Despite this sense of achievement, it must be admitted that there is a near-fatal weakness or, at best, a gaping hole in this newly cast net of prohibition established via the NBT process. True, 122 governments lend weight to the claim that the international community, by a significant majority, has signalled in an obligatory way a repudiation of nuclear weapons for any and all purposes, and formalised prohibition of any action to the contrary. However, the enormous fly in this healing ointment arises from the refusal of any of the nine nuclear weapons states to join in the NBT process even to the legitimating extent of participating in the negotiating conference with the opportunity to express their objections and influence the outcome. As well, most of the chief allies of these states that are part of the global security network of states relying directly and indirectly on nuclear weaponry also boycotted the entire process. It is also discouraging to appreciate that several countries in the past that had lobbied against nuclear weapons with great passion such as India, Japan and China were notably absent and also opposed the prohibition. This posture of undisguised opposition to this UN-sponsored undertaking to delegitimise nuclearism, while reflecting the views of a minority of governments, must be taken extremely seriously. It includes all five permanent members of the UN Security Council and such important international actors as Germany and Japan.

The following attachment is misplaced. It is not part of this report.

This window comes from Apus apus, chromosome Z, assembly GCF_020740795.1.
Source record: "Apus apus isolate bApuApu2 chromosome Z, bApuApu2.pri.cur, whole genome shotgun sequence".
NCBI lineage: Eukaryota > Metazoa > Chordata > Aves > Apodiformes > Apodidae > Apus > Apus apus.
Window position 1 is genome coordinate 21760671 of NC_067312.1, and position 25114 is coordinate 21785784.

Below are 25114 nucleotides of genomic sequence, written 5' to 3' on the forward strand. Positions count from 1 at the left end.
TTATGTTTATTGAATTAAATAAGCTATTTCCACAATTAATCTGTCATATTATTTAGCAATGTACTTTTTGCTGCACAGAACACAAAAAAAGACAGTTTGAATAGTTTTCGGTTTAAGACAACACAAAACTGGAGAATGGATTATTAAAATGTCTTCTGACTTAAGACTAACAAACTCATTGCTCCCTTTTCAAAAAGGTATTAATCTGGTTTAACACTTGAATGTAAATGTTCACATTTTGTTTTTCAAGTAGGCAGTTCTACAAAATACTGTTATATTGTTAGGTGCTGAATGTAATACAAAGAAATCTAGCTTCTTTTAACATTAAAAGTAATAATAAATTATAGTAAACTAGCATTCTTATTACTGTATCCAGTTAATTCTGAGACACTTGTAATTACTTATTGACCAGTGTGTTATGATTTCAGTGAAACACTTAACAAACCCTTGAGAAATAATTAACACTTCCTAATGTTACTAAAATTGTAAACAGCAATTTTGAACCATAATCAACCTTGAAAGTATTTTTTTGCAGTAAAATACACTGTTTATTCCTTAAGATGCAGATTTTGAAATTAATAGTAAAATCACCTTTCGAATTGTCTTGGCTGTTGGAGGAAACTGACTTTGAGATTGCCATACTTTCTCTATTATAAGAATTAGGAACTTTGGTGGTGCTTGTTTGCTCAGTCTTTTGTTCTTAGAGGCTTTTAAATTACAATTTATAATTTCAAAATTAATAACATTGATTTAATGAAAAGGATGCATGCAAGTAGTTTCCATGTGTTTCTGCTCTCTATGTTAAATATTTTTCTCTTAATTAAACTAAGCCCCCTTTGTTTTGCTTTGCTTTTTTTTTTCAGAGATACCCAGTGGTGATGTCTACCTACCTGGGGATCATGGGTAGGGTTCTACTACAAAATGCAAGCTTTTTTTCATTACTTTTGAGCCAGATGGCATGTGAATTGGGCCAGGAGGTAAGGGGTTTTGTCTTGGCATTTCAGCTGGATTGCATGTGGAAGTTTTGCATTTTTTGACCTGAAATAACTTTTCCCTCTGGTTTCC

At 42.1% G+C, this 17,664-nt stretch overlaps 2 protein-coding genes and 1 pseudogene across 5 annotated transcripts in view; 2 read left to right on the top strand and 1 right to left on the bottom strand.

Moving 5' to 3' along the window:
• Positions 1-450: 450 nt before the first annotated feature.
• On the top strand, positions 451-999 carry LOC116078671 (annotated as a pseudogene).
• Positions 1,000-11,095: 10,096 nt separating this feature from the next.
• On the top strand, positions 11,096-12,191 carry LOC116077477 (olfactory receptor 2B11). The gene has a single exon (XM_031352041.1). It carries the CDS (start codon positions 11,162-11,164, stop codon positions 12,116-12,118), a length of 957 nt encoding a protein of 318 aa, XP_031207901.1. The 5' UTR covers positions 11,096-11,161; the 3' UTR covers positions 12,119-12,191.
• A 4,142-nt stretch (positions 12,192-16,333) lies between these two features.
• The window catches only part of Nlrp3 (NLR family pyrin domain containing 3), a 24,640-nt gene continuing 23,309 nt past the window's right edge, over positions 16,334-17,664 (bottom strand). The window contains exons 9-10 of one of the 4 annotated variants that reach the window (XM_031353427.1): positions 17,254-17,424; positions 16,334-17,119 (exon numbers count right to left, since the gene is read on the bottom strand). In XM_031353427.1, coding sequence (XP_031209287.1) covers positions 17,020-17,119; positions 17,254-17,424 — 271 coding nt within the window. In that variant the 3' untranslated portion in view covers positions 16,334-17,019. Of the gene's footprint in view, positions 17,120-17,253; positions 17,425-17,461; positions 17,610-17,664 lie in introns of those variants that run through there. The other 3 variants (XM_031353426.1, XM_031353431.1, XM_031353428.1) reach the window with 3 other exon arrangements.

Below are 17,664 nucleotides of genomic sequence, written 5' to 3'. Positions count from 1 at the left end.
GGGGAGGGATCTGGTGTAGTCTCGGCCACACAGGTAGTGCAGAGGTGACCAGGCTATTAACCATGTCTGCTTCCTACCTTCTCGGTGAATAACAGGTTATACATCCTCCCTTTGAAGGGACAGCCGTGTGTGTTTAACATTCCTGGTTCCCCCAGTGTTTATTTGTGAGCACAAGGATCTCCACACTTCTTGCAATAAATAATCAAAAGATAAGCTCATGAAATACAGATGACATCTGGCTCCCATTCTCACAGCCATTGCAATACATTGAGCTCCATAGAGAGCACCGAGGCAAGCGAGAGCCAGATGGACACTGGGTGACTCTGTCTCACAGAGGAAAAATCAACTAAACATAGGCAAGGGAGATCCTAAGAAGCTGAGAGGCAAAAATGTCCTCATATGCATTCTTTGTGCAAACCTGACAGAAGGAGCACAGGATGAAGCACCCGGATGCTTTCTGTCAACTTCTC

The NATO triangle of France, the United Kingdom and the United States, three of the five veto powers in the Security Council, angered by its inability to prevent the whole NBT venture, went to the extreme of issuing a Joint Statement of denunciation, the tone of which was disclosed by a defiant assertion removing any doubt as to the abiding commitment to a nuclearised world order: ‘We do not intend to sign, ratify or ever become party to it. Therefore, there will be no change in the legal obligations on our countries with respect to nuclear weapons.’

The body of the statement contended that global security depended upon maintaining the nuclear status quo, as bolstered by the Non-Proliferation Treaty (NPT) of 1968 and by the claim that it was ‘the policy of nuclear deterrence which has been essential to keeping the peace in Europe and North Asia for over 70 years’.

It is relevant to take note of the geographic limits associated with the claim of the peace-maintaining benefits of nuclear weaponry, which ignores the ugly reality that devastating warfare has raged throughout this period outside the feared mutual destruction of the heartlands of geopolitical rivals, a central shared forbearance by the two nuclear superpowers throughout the entire Cold War. During these decades of rivalry, the violent dimensions of geopolitical rivalry were effectively outsourced to the non-Western regions of the world during the Cold War, causing massive suffering and widespread devastation for many vulnerable peoples inhabiting the Global South.